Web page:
Last month SurveyUSA created a big political buzz by releasing a 50-state batch of polls with the approval/disapproval ratings of America’s Governors. Democrats did better than Republicans, and red-state Democrats did sensationally well. This week SurveyUSA released a similar batch of polls rating U.S. Senators, at a time when Congress as an institution, and Republican Congressmen in particular, are getting pounded in most public opinion surveys. Lo and behold, all 100 Senators have positive approval/disapproval ratings, in sharp contrast to Governors. Now, part of this result reflects the enduring reality that Governors, as chief executives of their states, are held responsible for general public attitudes about state government, while Senators can pretend they are bravely bringing home the bacon for the home folks while evading responsibility for general attitudes towards Congress, or even their party in Congress. Executives feel the heat for public unhappiness, while legislators deflect it elsewhere, anywhere. Still, the SurveyUSA ratings on Senators are interesting. Barack Obama is America’s most popular Senator in his own state, with a 72/21 approval/disapproval ratio. The least popular Senator is John Cornyn from Bush’s home state of Texas, who registers at 40/36. Notable 2006 target Rick Santorum actually has the highest disapproval rate of any Senator, with a 45/44 ratio. Ohio’s Mike DeWine continues to beg for a strong opponent in 2006, coming in at 44/43. Conrad Burns of MT is at a marginal 50/42 ratio. Supposedly vulnerable Democrat Ben Nelson is at a robust 64/26, while the other Nelson, Bill of Florida, is doing relatively well at 47/29. Among the bottom-feeders in the survey are, unfortunately, a bunch of GOPers who aren’t up in ’06, including the aforementioned Cornyn, Richard Burr of NC (42/36), Tom Coburn of OK (43/40), his colleague Jim Inhofe (44/42), and Mel Martinez of FL (43/39). In general, Senate Republicans are suffering somewhat from the plunging approval ratings of their party, but not as much as they should. And that’s something Democrats should accept as a party-wide challenge.
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By Ed Kilgore
This year’s big media narrative has been the confirmation saga of Neera Tanden, Biden’s nominee for director of the Office of Management and Budget. At New York I wrote about how over-heated the talk surrounding Tanden has become.
Okay, folks, this is getting ridiculous. When a vote in the Senate Homeland Security and Governmental Affairs Committee on the nomination of Neera Tanden was postponed earlier this week, you would have thought it presented an existential threat to the Biden presidency. “Scrutiny over Tanden’s selection has continued to build as the story over her uneven reception on Capitol Hill stretched through the week,” said one Washington Post story. Politico Playbook suggested that if Tanden didn’t recover, the brouhaha “has the potential to be what Biden might call a BFD.” There’s been all sorts of unintentionally funny speculation about whether the White House is playing some sort of “three-dimensional chess” in its handling of the confirmation, disguising a nefarious plan B or C.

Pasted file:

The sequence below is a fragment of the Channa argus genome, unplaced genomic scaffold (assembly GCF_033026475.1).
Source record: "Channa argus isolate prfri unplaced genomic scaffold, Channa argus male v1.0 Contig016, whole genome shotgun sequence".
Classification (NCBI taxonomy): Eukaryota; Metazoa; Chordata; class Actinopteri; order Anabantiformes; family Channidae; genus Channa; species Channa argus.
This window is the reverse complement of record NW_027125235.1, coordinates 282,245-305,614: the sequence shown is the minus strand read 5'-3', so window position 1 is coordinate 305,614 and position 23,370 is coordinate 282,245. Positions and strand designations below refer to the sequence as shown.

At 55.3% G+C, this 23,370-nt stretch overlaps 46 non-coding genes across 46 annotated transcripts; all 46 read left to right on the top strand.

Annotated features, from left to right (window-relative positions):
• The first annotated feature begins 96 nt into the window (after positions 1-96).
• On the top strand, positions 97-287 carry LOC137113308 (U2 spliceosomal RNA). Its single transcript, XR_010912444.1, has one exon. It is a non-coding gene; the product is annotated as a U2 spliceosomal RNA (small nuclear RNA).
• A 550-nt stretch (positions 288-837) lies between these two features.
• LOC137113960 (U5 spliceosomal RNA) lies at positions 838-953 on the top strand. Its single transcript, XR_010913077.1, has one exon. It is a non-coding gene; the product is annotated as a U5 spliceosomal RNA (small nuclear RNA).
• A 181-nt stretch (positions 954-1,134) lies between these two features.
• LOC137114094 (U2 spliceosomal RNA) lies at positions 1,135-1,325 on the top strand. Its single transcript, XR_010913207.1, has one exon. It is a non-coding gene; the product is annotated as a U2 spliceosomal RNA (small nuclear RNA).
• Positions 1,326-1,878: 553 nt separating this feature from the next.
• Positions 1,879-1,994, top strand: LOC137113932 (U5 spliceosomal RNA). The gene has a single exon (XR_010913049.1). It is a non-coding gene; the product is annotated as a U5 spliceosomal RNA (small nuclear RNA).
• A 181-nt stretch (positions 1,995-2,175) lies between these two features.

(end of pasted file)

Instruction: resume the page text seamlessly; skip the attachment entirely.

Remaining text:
Perhaps it reflects the law of supply and demand, which requires the inflation of any bit of trouble for Biden into a crisis. After all, his Cabinet nominees have been approved by the Senate with a minimum of 56 votes; the second-lowest level of support was 64 votes. One nominee who was the subject of all sorts of initial shrieking, Tom Vilsack, was confirmed with 92 Senate votes. Meanwhile, Congress is on track to approve the largest package of legislation moved by any president since at least the Reagan budget of 1981, with a lot of the work on it being conducted quietly in both chambers. Maybe if the bill hits some sort of roadblock, or if Republican fury at HHS nominee Xavier Becerra (whose confirmation has predictably become the big fundraising and mobilization vehicle for the GOP’s very loud anti-abortion constituency) reaches a certain decibel level, Tanden can get out of the spotlight for a bit.
But what’s really unfair — and beyond that, surreal — is the extent to which this confirmation is being treated as more important than all the others combined, or indeed, as a make-or-break moment for a presidency that has barely begun. It’s not. If Tanden cannot get confirmed, the Biden administration won’t miss a beat, and I am reasonably sure she will still have a distinguished future in public affairs (though perhaps one without much of a social-media presence). And if she is confirmed, we’ll all forget about the brouhaha and begin focusing on how she does the job, which she is, by all accounts, qualified to perform.